Bye Bye Sagors

“It is better to spend one day contemplating the birth and death of all things than a hundred years never contemplating beginnings and endings.” ~~Budda

I’m always anxious for the new year to start. For me it represents beginnings. Beginnings are usually exciting and fresh, filled with so many promises I can’t close my eyes at night. Beginnings have the ability to tantalize, surprise and delight. With all that, do you wonder why I love beginnings so much? I have to admit, however, 2012 doesn’t see me beginning anything new on the writing front. I’m actually reworking a story I wrote some time ago, one of those stories that keep creeping back, begging me to keep working at it until I have the story told just so. Once that is finally done to the story’s satisfaction, I have a few new ideas I’m anxious to get started on. But all in good time. The wonderful thing about beginnings is that they can come to us at anytime not just when a new year begins.

Of course with every beginning there are also endings. It’s the way life is. Endings are sometimes as welcomed as what beginnings are, but not always. This post is about an ending to something that I only wish would never have had to end—at least not for a good long while.

In early December I received an email from the good folks at Sagors’ Bookstore in Bridgewater informing their customers that they would be closing their doors at the end of the month, and it made me SO sad. I hadn’t been expecting this, at least not just yet. Over the years I’d come to think of Sue and Ron as good friends, and their store a great place to stop by and chat when I had some time to spare. Sue and Ron helped me launch Bitter, Sweet, and I think they were almost as excited as I was that day! I did say almost. At any rate I was delighted to be able to share the day with them.

Sagors’ Bookstore has been on King Street since 1972. That’s a very long time. It’s hard to believe that the new year won’t find me browsing their selves for some of the latest YA Fiction. And in most cases, when I wanted a book ordered in they were able to do so. My mum also ordered many of her books this way. King Street has seen the loss of many small business over the years and it’s a real shame. Times change and people are often forced to shop in the larger stores where they can get the best deals. It’s the reality of the world we live in today. Some of us accept it willingly while others do not.

We are slowly losing our little bookstores and I can’t seem to put a positive spin on this. I wish it didn’t have to be so. I wish that people were able to support our small, independently owned bookstores instead of buying online from the larger distributors.

I can only wish for a future filled with nothing but the very best for Sue and Ron. I hope great things await you both.

Are there any independently owned bookstores in your area? Do you support them or do you purchase your books from a larger retailer that often has better buys, or do you buy your books online?

Popping In

I’m in here quickly this evening to let you know that author, Dave Ebright, a.k.a. Jaxpop, will be here on Friday to do a guest post on my blog. I know you’ll all drop in and help make Dave feel welcome because the readers of this blog are totally awesome and supportive. Dave’s going to tell us how someone who had never thought of writing before ended up writing YA fiction, about his first two books, and just what he has planned for the future. You won’t want to miss what Dave has to say.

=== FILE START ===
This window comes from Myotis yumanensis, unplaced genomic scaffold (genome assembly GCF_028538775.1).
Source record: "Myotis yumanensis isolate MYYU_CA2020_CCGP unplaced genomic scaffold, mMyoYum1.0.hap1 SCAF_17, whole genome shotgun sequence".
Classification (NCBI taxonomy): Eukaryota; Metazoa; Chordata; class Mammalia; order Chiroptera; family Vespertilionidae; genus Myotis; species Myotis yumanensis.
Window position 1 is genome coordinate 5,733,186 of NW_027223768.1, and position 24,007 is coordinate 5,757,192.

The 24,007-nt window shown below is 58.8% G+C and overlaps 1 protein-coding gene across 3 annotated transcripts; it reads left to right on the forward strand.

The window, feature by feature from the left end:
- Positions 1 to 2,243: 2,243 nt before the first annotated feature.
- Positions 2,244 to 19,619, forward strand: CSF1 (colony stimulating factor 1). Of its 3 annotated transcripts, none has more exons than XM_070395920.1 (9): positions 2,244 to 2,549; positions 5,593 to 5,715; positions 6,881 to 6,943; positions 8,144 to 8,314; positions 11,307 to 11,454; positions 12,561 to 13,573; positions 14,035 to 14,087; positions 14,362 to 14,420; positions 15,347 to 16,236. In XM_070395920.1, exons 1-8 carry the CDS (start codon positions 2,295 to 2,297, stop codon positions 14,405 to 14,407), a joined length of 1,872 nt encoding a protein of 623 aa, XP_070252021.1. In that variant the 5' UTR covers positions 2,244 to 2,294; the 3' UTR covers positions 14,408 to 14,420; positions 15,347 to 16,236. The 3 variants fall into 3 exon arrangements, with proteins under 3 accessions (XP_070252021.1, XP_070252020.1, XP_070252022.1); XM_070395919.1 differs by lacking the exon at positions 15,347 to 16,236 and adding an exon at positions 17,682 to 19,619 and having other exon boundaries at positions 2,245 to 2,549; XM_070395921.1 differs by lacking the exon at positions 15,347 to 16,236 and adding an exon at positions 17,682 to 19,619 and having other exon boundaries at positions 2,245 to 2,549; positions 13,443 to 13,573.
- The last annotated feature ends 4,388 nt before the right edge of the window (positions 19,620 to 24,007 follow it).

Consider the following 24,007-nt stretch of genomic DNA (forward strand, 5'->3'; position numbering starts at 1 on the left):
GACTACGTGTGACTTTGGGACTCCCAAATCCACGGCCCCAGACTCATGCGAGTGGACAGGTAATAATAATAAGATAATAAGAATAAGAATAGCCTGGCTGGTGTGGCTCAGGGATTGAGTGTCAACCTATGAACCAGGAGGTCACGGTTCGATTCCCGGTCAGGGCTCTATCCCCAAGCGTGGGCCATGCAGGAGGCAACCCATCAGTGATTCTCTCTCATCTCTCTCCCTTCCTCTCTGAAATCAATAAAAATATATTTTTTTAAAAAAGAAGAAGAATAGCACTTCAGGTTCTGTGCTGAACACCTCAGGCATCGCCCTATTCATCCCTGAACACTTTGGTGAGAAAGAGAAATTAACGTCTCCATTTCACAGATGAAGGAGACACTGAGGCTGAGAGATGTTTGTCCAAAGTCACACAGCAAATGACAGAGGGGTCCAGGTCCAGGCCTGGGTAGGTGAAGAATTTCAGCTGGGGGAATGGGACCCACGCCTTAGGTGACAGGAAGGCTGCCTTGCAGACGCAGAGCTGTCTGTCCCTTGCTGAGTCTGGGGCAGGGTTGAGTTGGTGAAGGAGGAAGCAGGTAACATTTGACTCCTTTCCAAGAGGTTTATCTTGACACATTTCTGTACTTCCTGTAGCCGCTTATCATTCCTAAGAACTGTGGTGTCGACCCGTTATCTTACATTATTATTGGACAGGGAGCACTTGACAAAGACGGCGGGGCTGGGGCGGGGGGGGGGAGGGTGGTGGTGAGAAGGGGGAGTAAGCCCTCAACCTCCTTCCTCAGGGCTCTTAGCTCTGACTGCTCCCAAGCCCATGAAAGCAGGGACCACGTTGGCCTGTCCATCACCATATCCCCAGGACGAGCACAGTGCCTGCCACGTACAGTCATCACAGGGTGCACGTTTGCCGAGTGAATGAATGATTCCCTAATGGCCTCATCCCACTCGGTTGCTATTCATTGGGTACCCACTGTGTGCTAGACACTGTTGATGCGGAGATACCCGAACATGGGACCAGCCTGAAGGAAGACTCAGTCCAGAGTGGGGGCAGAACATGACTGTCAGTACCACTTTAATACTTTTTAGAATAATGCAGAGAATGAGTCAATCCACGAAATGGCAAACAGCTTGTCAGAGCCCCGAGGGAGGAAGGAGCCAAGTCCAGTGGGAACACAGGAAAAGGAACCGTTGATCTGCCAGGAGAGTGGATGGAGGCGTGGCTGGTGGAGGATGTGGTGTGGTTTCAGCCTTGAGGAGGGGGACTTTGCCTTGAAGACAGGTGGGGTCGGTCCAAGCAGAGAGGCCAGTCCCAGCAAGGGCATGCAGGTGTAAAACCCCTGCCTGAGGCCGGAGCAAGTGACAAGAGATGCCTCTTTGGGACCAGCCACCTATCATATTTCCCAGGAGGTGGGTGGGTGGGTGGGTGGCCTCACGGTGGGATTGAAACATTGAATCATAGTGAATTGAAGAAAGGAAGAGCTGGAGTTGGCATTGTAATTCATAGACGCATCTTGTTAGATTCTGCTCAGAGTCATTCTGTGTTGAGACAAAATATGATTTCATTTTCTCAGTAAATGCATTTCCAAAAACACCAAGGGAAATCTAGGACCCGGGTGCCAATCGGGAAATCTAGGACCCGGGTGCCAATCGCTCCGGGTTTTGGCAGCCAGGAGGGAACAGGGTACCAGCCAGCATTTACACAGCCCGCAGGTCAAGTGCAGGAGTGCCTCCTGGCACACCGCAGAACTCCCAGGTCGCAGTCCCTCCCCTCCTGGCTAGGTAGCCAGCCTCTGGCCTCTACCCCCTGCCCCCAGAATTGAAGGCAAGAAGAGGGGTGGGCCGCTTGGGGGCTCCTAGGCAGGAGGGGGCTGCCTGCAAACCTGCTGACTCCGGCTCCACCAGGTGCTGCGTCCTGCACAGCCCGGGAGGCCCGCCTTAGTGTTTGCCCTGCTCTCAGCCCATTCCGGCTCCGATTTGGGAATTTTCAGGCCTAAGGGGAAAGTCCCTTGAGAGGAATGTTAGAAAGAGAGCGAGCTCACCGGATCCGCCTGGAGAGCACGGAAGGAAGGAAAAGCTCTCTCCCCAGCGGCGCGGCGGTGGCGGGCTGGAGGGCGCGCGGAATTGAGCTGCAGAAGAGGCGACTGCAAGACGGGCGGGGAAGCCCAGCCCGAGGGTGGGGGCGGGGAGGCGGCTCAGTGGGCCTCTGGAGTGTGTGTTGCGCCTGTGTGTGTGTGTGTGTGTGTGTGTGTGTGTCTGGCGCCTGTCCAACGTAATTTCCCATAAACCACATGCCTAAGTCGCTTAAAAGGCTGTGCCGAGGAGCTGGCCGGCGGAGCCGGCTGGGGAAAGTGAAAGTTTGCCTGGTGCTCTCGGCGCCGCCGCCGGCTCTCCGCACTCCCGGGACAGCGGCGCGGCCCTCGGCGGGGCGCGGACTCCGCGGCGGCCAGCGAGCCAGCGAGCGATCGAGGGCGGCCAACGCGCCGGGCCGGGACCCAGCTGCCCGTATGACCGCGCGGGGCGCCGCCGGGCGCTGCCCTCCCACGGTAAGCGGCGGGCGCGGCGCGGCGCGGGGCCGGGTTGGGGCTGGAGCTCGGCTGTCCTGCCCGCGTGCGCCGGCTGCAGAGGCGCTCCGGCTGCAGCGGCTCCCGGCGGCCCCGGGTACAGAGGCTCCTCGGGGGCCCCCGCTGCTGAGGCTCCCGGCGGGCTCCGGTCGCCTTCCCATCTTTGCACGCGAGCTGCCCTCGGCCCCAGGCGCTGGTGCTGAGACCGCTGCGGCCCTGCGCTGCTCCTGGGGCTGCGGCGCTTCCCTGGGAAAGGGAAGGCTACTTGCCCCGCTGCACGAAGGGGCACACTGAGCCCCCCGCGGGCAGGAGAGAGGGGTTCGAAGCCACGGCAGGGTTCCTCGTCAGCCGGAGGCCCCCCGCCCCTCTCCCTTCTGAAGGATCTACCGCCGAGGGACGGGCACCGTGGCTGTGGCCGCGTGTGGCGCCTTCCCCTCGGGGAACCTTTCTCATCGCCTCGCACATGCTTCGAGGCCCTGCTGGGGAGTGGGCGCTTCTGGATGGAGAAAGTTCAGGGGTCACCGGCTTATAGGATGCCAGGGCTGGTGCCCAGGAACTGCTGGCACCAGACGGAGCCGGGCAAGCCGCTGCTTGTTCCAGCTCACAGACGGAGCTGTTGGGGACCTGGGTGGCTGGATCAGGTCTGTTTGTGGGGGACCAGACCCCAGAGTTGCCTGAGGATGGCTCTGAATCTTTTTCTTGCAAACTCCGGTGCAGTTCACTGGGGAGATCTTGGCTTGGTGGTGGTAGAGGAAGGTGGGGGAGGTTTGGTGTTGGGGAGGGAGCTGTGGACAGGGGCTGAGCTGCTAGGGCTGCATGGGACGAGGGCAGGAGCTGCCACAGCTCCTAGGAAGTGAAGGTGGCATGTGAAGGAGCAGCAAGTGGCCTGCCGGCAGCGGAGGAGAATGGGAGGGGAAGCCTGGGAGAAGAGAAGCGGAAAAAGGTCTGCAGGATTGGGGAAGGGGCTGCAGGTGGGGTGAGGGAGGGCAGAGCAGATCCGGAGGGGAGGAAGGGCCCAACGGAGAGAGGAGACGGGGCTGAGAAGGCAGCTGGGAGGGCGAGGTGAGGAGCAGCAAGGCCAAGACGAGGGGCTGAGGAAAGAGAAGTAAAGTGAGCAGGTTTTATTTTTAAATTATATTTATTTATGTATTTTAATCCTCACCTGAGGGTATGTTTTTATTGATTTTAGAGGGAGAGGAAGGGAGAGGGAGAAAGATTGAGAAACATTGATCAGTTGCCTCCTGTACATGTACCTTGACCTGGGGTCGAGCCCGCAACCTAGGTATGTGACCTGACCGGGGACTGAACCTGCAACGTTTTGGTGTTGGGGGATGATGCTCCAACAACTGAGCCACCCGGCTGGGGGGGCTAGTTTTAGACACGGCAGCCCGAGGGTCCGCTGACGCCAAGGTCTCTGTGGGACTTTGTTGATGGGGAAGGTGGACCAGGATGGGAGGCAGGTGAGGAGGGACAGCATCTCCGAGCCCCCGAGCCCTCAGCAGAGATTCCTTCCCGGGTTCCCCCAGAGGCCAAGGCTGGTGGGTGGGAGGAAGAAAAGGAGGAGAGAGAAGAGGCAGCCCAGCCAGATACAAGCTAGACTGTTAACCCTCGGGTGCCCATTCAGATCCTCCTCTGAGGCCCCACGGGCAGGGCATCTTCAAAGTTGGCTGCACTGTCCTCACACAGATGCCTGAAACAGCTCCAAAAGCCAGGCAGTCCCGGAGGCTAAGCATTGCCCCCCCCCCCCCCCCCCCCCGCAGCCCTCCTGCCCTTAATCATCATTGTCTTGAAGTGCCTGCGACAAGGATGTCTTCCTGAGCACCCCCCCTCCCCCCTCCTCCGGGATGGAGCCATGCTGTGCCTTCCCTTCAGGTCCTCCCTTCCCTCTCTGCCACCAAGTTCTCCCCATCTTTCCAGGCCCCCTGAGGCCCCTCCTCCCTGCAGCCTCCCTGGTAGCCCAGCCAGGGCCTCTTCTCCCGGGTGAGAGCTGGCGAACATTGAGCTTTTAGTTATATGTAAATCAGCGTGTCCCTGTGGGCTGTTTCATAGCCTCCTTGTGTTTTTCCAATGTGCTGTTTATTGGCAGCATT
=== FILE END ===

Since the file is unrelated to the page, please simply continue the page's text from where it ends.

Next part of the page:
While you’re here, I’ll post this really cool photo of a spider’s web I snapped the other day and a lovely quote by Virginia Woolf about fiction and spider webs.

“Fiction is like a spider’s web, attached ever so slightly perhaps, but still attached to life at all four corners. Often the attachment is scarcely perceptible.”~~Virginia Woolf

Enjoy the rest of the week. See you on Friday.

Pirate Daze

My husband and I drove though the little town of Mahone Bay this past summer only to find ourselves knee deep in pirates.

There were pirates everywhere.

The streets were swarming with them. Folks were parked on both sides of the main road. Music was blaring, pirates shouting out as we passed. Should we see what all the fuss was about? But where to park? Parking was impossible.

“Do you want to stop?”

“No way!”

We kept on driving, crawling our way through town. I was a bit timid, a bit overwhelmed. I had my camera.I snapped a few photos.

It was Pirate Days.

I hadn’t planned on being involved in a drive by pirate shooting.

Then, earlier this fall, we took a trip to Oak Island. Now, for anyone who doesn’t know about the whole Oak Island thing, let’s just say that if there’s treasure really buried out there, it’s probably buried for good.

We took the tour. Didn’t see any pirates or treasure, but at least I can say I was there. If you ask me we were a few hundred years too late.

Personally, I’ve got nothing against Pirates. I love Johnny Depp“Pirates of the Caribbean.” I even liked Captain Hook in Disney’s Peter Pan. I mean, what a character.

But, not all my encounters with pirates have been positive. I’ve been known to read the occasional book with pirates in them. I read one this summer. I have to admit, I didn’t get it. I felt a bit dumb. It wasn’t pretty.

So despite a few unfavourable experiences with a pirate, I sent for blogger friend, Dave Ebright’s book, “Bad Latitude.” Dave’s a great guy and I believe in supporting “good people.”

Guess what? I read it, and I got it!! I didn’t feel the least bit dumb.

Bad Latitude was written with boys in mind, but there is no reason why girls wouldn’t read this, as well. This book even won second place in the Royal Palm Literary Award for YA Fiction. Way to go Dave!